Activists Urge Obama to Be Tough on Ethiopia PM over Rights Record at Camp David Talks
ADDIS ABABA, Ethiopia — Rights groups are asking President Barack Obama to re-evaluate the U.S.-Ethiopia relationship over allegations the leader of the East African nation is becoming increasingly repressive.
The requests came just before Obama on Friday announced $3 billion in private-sector pledges to help feed Africa’s poor. The U.S. is a major contributor of aid to Ethiopia.
The Solidarity Movement for a New Ethiopia and the Oakland Institute asked Obama in a Thursday letter to “reassess the terms” of U.S. aid to Ethiopia during weekend talks with Prime Minister Meles Zenawi.
Meles is one of four African leaders invited to discuss food security at Camp David. The longtime leader has been accused of restricting freedoms and the media. Some in Ethiopia see him as a dictator.
The Committee to Protect Journalists said in a Wednesday letter to the White House it was concerned that Ethiopia had charged 11 independent journalists under sweeping anti-terror laws.
“Since 2011, under the guise of a counterterrorism sweep, the government of Ethiopia has brought terrorism and anti-state charges against 11 independent journalists, including blogger Eskinder Nega, who may face life in prison for his writing about the struggle for democracy,” CPJ Executive Director Joel Simon said in the letter. “Such policies deter reporting on all sensitive topics, including food security.”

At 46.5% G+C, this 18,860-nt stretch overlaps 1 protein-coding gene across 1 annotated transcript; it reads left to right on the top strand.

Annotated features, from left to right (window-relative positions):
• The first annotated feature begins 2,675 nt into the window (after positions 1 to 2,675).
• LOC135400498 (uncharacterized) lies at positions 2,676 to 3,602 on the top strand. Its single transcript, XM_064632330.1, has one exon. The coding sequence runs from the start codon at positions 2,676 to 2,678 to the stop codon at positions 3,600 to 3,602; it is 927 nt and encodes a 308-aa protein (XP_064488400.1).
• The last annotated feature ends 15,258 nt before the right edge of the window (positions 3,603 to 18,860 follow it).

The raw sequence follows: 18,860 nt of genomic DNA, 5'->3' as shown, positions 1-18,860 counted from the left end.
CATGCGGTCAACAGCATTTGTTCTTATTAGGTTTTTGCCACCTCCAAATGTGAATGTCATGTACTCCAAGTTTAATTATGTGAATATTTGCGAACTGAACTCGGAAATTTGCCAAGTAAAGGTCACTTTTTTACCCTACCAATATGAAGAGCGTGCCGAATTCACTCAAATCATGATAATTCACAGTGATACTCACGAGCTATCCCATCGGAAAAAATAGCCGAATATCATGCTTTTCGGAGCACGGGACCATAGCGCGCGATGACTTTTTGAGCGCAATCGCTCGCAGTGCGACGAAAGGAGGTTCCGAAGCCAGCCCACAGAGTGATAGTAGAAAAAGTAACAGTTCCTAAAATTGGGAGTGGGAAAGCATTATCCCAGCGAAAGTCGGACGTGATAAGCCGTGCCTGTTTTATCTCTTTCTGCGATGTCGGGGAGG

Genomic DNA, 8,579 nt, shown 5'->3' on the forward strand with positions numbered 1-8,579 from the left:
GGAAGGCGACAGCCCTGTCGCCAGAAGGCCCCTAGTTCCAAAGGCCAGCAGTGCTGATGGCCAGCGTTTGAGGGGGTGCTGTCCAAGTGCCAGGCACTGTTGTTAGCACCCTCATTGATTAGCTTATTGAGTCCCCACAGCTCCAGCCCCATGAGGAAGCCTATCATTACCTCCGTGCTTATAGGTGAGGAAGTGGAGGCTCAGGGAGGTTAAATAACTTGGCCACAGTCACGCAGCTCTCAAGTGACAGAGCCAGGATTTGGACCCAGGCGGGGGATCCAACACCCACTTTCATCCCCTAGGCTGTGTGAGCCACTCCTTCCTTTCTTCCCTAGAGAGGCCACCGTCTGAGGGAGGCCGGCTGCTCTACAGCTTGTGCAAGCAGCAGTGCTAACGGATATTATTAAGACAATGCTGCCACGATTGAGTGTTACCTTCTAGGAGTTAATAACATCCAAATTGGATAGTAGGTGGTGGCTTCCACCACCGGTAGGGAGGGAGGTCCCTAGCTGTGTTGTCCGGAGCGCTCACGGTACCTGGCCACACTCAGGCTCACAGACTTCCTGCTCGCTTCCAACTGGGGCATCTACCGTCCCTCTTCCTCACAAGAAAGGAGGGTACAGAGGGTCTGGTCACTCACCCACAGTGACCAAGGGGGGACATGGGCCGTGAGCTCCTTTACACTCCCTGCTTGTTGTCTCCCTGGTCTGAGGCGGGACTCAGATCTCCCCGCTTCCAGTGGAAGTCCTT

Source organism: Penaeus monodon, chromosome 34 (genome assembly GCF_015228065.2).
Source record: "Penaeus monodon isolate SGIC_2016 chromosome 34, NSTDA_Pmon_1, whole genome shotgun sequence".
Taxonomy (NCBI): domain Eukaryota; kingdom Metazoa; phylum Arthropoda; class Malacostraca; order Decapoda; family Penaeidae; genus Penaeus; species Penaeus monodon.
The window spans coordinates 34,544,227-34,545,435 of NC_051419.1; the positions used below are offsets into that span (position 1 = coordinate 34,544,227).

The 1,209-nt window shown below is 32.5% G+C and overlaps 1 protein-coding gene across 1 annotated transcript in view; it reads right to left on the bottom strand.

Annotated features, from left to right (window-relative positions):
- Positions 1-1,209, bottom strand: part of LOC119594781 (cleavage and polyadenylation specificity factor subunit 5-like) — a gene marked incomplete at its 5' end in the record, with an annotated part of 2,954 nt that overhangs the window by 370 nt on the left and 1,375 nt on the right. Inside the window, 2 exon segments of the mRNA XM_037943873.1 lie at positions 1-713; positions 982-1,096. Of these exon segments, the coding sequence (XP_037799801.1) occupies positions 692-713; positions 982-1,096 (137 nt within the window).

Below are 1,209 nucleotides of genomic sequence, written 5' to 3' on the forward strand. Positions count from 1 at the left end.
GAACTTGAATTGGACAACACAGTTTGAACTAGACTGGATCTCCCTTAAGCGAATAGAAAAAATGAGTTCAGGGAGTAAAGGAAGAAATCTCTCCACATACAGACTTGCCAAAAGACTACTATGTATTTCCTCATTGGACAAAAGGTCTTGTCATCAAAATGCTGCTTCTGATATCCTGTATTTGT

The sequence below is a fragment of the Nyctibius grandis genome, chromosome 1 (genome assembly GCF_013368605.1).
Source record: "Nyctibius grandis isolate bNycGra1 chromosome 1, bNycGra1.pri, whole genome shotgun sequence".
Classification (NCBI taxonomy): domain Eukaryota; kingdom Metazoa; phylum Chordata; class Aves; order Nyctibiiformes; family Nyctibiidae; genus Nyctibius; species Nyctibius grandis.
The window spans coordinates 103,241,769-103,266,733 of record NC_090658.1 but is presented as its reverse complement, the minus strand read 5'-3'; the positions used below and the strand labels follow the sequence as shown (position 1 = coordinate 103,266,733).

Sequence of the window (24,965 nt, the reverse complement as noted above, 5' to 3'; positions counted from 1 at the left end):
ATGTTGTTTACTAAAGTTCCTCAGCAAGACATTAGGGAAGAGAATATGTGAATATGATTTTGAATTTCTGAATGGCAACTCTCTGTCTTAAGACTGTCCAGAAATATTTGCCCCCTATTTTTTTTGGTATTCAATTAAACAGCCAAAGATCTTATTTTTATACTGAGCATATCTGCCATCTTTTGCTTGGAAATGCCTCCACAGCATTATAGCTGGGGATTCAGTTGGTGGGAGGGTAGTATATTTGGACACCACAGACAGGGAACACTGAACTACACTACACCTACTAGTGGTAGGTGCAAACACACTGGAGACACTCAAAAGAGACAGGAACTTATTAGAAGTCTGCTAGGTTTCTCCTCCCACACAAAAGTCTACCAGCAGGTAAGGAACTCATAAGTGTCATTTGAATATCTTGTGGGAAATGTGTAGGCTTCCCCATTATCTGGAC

CPJ called on Obama to “encourage Prime Minister Meles to end his repressive practices.”
Meles was invited along with John Atta Mills of Ghana, Jakaya Kikwete of Tanzania and Yayi Boni of Benin to represent Africa at hunger talks on the eve of a G8 summit. Meles seized control of the Horn of Africa country in a 1991 coup and has ruled longer than the combined terms of the other three.
The Solidarity Movement for a New Ethiopia and the Oakland Institute also urged Obama to press Meles on what they say is forcible relocation of people in a government program to lease land to foreign investors.
“By continuing to provide huge amounts of aid to Ethiopia, the U.S. is in partnership with a repressive regime that puts large-scale agricultural investment and for-profit access to Ethiopia’s fertile lands over the well-being and land rights of indigenous and local people,” the groups said in a joint letter.
A January report by Human Rights Watch accused Ethiopia’s government of forcibly resettling about 70,000 people in the country’s western Gambella region.
The Ethiopian government denied the allegation, saying people are being relocated to places where there is access to secure water points, health facilities, schools, and fertile farmland.
Under Meles, Ethiopians have enjoyed relative stability and steady economic growth. But some critics say this growth has come at the expense of democracy and good governance.
The U.S. has rarely criticized Meles, a key ally in the war on terror in the Horn of Africa.
Meles has long insisted economic growth can be accomplished without practicing Western-style democracy.
“There is no direct relationship between economic growth and democracy, historically or theoretically,” he told the World Economic Forum in Ethiopia last week. “I don’t believe in bedtime stories, contrived arguments linking economic growth with democracy.”
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